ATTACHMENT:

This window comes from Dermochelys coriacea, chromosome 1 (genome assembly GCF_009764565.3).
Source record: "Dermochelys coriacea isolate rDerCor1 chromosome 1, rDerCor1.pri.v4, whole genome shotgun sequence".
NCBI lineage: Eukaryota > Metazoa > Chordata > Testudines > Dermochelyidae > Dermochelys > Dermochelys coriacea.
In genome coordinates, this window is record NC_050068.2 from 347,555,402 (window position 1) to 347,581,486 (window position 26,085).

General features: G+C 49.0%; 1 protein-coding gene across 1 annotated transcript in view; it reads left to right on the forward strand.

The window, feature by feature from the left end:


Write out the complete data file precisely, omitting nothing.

This window comes from Dermochelys coriacea, chromosome 1 (genome assembly GCF_009764565.3).
Source record: "Dermochelys coriacea isolate rDerCor1 chromosome 1, rDerCor1.pri.v4, whole genome shotgun sequence".
NCBI lineage: Eukaryota > Metazoa > Chordata > Testudines > Dermochelyidae > Dermochelys > Dermochelys coriacea.
In genome coordinates, this window is record NC_050068.2 from 347,555,402 (window position 1) to 347,581,486 (window position 26,085).

General features: G+C 49.0%; 1 protein-coding gene across 1 annotated transcript in view; it reads left to right on the forward strand.

The window, feature by feature from the left end: